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Chemotherapy is the use of drugs to kill cancer cells. For this treatment, you will see a gynecologic oncologist, a gynecologist with specialty training in women's cancers or a medical oncologist, an internal medicine doctor with specialty training in the use of drugs to treat a large variety of cancers.
Many women who get chemotherapy for vaginal cancer have it combined with radiation. This is called radiosensitization or chemoradiation. This helps radiation work better. It also reduces the chance that the cancer will spread. It may be used by itself or before or after surgery.
The role of chemotherapy in women whose vaginal cancer has spread and cannot have radiation or surgery is somewhat controversial and large studies to demonstrate broad benefit have not been performed. However, it is often offered and individual patients have clearly benefited from it.
You may take these drugs by an IV (intravenously) into a vein or by a pill. In some cases, when vaginal cancer has not become invasive (it has not spread), chemotherapy drugs may be in a cream or lotion applied to the affected area of your body.
Chemotherapy given by IV or pill is a systemic treatment because the drugs travel all through the body in the bloodstream. Chemotherapy given as a cream or lotion is local treatment. Most women with vaginal cancer get chemotherapy in an outpatient part of the hospital, at the doctor’s office, or at home. In some cases, depending on your health or the drugs you take, you may need to stay in the hospital during treatment.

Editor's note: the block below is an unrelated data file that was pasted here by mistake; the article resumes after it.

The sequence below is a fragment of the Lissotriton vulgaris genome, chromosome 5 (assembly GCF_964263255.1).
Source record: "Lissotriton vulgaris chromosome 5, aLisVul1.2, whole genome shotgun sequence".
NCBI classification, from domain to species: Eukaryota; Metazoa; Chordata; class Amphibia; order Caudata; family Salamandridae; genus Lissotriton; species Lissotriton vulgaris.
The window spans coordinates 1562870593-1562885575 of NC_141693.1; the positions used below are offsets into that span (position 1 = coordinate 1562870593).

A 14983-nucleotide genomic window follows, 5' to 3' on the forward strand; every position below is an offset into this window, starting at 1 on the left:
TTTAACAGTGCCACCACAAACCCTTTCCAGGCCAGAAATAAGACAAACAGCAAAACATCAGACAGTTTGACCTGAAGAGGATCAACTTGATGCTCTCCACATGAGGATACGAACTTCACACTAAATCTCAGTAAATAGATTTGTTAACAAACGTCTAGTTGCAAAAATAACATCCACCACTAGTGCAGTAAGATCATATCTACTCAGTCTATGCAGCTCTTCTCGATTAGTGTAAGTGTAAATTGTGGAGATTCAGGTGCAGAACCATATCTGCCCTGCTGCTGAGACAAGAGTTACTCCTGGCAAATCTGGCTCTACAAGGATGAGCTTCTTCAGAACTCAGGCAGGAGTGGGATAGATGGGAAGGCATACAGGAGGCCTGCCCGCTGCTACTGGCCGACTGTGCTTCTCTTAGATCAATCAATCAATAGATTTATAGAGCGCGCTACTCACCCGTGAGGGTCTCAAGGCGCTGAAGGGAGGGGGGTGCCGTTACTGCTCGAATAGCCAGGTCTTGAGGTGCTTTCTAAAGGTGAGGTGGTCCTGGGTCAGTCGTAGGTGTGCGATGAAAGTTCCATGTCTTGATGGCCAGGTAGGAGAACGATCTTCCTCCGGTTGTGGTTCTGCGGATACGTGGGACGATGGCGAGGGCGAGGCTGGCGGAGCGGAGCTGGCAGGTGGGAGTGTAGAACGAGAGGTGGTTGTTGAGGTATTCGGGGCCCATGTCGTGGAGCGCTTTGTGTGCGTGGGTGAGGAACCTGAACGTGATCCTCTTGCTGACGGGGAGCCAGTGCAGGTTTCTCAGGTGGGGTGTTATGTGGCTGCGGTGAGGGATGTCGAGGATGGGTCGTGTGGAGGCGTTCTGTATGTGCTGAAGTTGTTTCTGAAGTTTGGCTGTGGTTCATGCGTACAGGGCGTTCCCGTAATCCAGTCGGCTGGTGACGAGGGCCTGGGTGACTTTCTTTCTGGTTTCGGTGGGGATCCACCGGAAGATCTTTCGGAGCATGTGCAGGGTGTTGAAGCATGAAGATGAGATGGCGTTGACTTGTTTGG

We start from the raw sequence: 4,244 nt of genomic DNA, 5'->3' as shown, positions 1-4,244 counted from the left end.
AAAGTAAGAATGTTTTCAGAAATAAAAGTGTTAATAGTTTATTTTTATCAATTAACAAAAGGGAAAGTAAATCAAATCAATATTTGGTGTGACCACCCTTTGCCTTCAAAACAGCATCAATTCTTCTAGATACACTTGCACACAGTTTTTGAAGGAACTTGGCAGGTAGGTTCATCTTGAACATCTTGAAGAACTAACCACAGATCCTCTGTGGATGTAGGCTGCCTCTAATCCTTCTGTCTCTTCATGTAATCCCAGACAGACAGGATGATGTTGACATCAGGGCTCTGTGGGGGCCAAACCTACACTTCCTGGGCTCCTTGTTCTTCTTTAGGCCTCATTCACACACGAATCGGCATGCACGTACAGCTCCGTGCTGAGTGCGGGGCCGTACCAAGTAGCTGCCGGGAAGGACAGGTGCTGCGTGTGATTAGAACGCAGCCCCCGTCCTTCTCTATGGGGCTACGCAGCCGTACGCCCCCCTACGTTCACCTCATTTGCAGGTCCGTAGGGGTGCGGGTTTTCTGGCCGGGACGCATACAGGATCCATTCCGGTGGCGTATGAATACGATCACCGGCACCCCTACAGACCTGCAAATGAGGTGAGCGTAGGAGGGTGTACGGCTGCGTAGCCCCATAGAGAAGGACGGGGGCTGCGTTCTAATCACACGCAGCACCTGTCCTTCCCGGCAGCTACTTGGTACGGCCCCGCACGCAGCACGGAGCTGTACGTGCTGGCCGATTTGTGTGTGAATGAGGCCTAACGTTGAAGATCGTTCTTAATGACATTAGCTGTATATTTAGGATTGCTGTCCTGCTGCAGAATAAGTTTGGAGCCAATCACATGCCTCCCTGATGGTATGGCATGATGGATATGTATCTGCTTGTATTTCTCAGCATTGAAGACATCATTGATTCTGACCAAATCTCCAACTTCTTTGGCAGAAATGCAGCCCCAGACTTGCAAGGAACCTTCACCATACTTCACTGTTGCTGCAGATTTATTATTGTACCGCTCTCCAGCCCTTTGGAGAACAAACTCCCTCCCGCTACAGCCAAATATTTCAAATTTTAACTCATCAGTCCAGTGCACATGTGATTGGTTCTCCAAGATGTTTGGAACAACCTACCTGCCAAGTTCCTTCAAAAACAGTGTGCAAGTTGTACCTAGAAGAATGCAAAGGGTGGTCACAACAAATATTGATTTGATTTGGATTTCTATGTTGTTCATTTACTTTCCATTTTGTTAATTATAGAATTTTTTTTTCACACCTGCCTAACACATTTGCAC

You receive chemotherapy in cycles. This means you will be treated for a time with chemotherapy and then you will have a rest period. Each treatment and rest period make up 1 cycle. You’ll likely have more than 1 cycle of treatment. Your doctor will explain what your treatment plan will be and what you can expect. The length of each treatment period differs, depending on the type of drug you take. With many types of chemotherapy, monthly treatments are common. Sometimes you will get chemotherapy more often.
These are chemotherapy drugs that have been used to treat vaginal cancer:
Adrucil or Efudex (fluorouracil, 5-FU)
If you receive chemotherapy and radiation together, you will likely have low doses of cisplatin or fluorouracil (5-FU), or both, with the radiation.
Bayhealth is Southern Delaware’s healthcare leader with hospitals in Dover and in Milford. Bayhealth provides a wide range of medical services, including cardiovascular, cancer, orthopaedics and rehabilitation, pediatrics, respiratory care, sleep care, surgical weight loss and women’s services.